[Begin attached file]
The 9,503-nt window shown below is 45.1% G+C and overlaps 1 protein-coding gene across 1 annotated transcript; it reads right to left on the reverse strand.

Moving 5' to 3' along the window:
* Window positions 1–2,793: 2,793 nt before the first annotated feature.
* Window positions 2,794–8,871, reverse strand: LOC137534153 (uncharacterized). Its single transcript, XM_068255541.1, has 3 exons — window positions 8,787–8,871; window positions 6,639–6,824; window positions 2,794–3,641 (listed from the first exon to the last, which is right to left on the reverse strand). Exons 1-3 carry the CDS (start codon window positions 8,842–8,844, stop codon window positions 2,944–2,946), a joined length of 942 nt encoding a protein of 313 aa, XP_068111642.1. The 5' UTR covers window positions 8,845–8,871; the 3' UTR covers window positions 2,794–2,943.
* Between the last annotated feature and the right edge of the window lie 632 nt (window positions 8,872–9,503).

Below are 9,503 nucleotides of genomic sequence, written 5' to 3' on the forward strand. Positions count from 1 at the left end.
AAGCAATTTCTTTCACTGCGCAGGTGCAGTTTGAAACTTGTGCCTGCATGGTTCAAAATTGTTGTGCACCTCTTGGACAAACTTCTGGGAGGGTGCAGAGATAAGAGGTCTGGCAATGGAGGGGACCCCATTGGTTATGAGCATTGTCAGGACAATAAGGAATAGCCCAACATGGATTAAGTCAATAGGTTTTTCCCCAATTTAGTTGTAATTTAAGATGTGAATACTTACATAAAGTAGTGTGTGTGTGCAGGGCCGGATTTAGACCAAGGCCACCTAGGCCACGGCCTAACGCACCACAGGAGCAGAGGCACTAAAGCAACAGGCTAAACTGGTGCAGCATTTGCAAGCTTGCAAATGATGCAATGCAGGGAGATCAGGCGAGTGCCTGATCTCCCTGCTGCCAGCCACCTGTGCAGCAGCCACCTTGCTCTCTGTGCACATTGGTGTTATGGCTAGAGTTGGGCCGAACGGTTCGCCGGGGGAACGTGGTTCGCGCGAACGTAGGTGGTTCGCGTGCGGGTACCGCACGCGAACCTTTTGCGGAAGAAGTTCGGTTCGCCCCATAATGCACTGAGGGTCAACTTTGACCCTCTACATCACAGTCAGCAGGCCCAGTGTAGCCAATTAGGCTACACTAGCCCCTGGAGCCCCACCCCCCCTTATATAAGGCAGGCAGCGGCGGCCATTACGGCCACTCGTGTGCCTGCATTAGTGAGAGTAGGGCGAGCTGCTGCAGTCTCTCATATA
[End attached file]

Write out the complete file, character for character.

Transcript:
The 9,503-nt window shown below is 45.1% G+C and overlaps 1 protein-coding gene across 1 annotated transcript; it reads right to left on the reverse strand.

Moving 5' to 3' along the window:
* Window positions 1–2,793: 2,793 nt before the first annotated feature.
* Window positions 2,794–8,871, reverse strand: LOC137534153 (uncharacterized). Its single transcript, XM_068255541.1, has 3 exons — window positions 8,787–8,871; window positions 6,639–6,824; window positions 2,794–3,641 (listed from the first exon to the last, which is right to left on the reverse strand). Exons 1-3 carry the CDS (start codon window positions 8,842–8,844, stop codon window positions 2,944–2,946), a joined length of 942 nt encoding a protein of 313 aa, XP_068111642.1. The 5' UTR covers window positions 8,845–8,871; the 3' UTR covers window positions 2,794–2,943.
* Between the last annotated feature and the right edge of the window lie 632 nt (window positions 8,872–9,503).

Below are 9,503 nucleotides of genomic sequence, written 5' to 3' on the forward strand. Positions count from 1 at the left end.
AAGCAATTTCTTTCACTGCGCAGGTGCAGTTTGAAACTTGTGCCTGCATGGTTCAAAATTGTTGTGCACCTCTTGGACAAACTTCTGGGAGGGTGCAGAGATAAGAGGTCTGGCAATGGAGGGGACCCCATTGGTTATGAGCATTGTCAGGACAATAAGGAATAGCCCAACATGGATTAAGTCAATAGGTTTTTCCCCAATTTAGTTGTAATTTAAGATGTGAATACTTACATAAAGTAGTGTGTGTGTGCAGGGCCGGATTTAGACCAAGGCCACCTAGGCCACGGCCTAACGCACCACAGGAGCAGAGGCACTAAAGCAACAGGCTAAACTGGTGCAGCATTTGCAAGCTTGCAAATGATGCAATGCAGGGAGATCAGGCGAGTGCCTGATCTCCCTGCTGCCAGCCACCTGTGCAGCAGCCACCTTGCTCTCTGTGCACATTGGTGTTATGGCTAGAGTTGGGCCGAACGGTTCGCCGGGGGAACGTGGTTCGCGCGAACGTAGGTGGTTCGCGTGCGGGTACCGCACGCGAACCTTTTGCGGAAGAAGTTCGGTTCGCCCCATAATGCACTGAGGGTCAACTTTGACCCTCTACATCACAGTCAGCAGGCCCAGTGTAGCCAATTAGGCTACACTAGCCCCTGGAGCCCCACCCCCCCTTATATAAGGCAGGCAGCGGCGGCCATTACGGCCACTCGTGTGCCTGCATTAGTGAGAGTAGGGCGAGCTGCTGCAGTCTCTCATATA